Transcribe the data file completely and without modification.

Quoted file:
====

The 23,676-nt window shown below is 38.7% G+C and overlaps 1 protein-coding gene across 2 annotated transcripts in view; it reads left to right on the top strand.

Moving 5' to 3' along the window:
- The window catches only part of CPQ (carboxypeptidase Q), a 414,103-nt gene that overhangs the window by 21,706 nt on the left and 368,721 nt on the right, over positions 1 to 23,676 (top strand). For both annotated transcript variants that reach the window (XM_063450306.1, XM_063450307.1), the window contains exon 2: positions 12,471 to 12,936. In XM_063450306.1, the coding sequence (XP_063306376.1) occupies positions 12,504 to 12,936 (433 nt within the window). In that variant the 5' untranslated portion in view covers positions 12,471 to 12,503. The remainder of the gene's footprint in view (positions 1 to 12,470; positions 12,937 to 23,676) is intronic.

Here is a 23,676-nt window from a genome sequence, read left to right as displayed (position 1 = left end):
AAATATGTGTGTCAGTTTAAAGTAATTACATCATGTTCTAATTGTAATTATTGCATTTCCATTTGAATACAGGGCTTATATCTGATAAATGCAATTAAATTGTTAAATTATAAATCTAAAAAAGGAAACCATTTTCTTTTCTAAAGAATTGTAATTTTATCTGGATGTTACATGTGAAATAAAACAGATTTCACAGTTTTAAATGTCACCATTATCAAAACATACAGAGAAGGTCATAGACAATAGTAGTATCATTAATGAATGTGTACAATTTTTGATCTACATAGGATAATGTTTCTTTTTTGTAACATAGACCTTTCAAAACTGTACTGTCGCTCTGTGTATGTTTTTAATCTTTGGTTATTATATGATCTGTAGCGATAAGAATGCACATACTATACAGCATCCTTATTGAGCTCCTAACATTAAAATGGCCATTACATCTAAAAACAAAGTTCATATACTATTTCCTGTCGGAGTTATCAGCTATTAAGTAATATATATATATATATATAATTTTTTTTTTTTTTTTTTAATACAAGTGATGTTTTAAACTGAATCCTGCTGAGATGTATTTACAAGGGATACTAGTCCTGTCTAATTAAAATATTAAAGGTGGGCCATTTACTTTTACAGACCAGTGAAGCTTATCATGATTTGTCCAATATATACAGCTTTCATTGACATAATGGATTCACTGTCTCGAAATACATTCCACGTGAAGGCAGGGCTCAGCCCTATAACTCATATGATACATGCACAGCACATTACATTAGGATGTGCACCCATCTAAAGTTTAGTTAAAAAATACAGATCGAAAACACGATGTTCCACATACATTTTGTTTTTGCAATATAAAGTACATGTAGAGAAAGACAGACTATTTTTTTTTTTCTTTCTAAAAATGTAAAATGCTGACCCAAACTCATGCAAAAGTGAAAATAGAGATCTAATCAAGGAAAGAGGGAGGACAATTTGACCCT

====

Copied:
The 23,676-nt window shown below is 38.7% G+C and overlaps 1 protein-coding gene across 2 annotated transcripts in view; it reads left to right on the top strand.

Moving 5' to 3' along the window:
- The window catches only part of CPQ (carboxypeptidase Q), a 414,103-nt gene that overhangs the window by 21,706 nt on the left and 368,721 nt on the right, over positions 1 to 23,676 (top strand). For both annotated transcript variants that reach the window (XM_063450306.1, XM_063450307.1), the window contains exon 2: positions 12,471 to 12,936. In XM_063450306.1, the coding sequence (XP_063306376.1) occupies positions 12,504 to 12,936 (433 nt within the window). In that variant the 5' untranslated portion in view covers positions 12,471 to 12,503. The remainder of the gene's footprint in view (positions 1 to 12,470; positions 12,937 to 23,676) is intronic.

Here is a 23,676-nt window from a genome sequence, read left to right as displayed (position 1 = left end):
AAATATGTGTGTCAGTTTAAAGTAATTACATCATGTTCTAATTGTAATTATTGCATTTCCATTTGAATACAGGGCTTATATCTGATAAATGCAATTAAATTGTTAAATTATAAATCTAAAAAAGGAAACCATTTTCTTTTCTAAAGAATTGTAATTTTATCTGGATGTTACATGTGAAATAAAACAGATTTCACAGTTTTAAATGTCACCATTATCAAAACATACAGAGAAGGTCATAGACAATAGTAGTATCATTAATGAATGTGTACAATTTTTGATCTACATAGGATAATGTTTCTTTTTTGTAACATAGACCTTTCAAAACTGTACTGTCGCTCTGTGTATGTTTTTAATCTTTGGTTATTATATGATCTGTAGCGATAAGAATGCACATACTATACAGCATCCTTATTGAGCTCCTAACATTAAAATGGCCATTACATCTAAAAACAAAGTTCATATACTATTTCCTGTCGGAGTTATCAGCTATTAAGTAATATATATATATATATATAATTTTTTTTTTTTTTTTTTAATACAAGTGATGTTTTAAACTGAATCCTGCTGAGATGTATTTACAAGGGATACTAGTCCTGTCTAATTAAAATATTAAAGGTGGGCCATTTACTTTTACAGACCAGTGAAGCTTATCATGATTTGTCCAATATATACAGCTTTCATTGACATAATGGATTCACTGTCTCGAAATACATTCCACGTGAAGGCAGGGCTCAGCCCTATAACTCATATGATACATGCACAGCACATTACATTAGGATGTGCACCCATCTAAAGTTTAGTTAAAAAATACAGATCGAAAACACGATGTTCCACATACATTTTGTTTTTGCAATATAAAGTACATGTAGAGAAAGACAGACTATTTTTTTTTTTCTTTCTAAAAATGTAAAATGCTGACCCAAACTCATGCAAAAGTGAAAATAGAGATCTAATCAAGGAAAGAGGGAGGACAATTTGACCCT